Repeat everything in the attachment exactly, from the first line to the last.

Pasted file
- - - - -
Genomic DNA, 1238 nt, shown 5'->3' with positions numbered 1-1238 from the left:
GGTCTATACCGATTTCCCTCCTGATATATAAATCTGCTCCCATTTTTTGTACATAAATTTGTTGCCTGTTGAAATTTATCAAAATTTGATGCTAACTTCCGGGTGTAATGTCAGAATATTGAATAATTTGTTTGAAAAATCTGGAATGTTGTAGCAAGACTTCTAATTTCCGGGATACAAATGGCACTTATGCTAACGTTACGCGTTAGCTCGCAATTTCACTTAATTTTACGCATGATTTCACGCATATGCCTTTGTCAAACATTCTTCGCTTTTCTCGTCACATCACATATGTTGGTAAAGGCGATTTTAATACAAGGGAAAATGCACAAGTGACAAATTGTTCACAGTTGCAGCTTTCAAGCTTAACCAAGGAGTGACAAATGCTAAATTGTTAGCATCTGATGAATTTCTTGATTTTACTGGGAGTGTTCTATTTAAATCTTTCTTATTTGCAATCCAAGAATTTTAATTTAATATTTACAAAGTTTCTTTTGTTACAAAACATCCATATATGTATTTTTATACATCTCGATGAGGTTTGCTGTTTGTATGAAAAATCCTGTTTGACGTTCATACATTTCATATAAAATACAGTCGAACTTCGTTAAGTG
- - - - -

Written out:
Genomic DNA, 1238 nt, shown 5'->3' with positions numbered 1-1238 from the left:
GGTCTATACCGATTTCCCTCCTGATATATAAATCTGCTCCCATTTTTTGTACATAAATTTGTTGCCTGTTGAAATTTATCAAAATTTGATGCTAACTTCCGGGTGTAATGTCAGAATATTGAATAATTTGTTTGAAAAATCTGGAATGTTGTAGCAAGACTTCTAATTTCCGGGATACAAATGGCACTTATGCTAACGTTACGCGTTAGCTCGCAATTTCACTTAATTTTACGCATGATTTCACGCATATGCCTTTGTCAAACATTCTTCGCTTTTCTCGTCACATCACATATGTTGGTAAAGGCGATTTTAATACAAGGGAAAATGCACAAGTGACAAATTGTTCACAGTTGCAGCTTTCAAGCTTAACCAAGGAGTGACAAATGCTAAATTGTTAGCATCTGATGAATTTCTTGATTTTACTGGGAGTGTTCTATTTAAATCTTTCTTATTTGCAATCCAAGAATTTTAATTTAATATTTACAAAGTTTCTTTTGTTACAAAACATCCATATATGTATTTTTATACATCTCGATGAGGTTTGCTGTTTGTATGAAAAATCCTGTTTGACGTTCATACATTTCATATAAAATACAGTCGAACTTCGTTAAGTG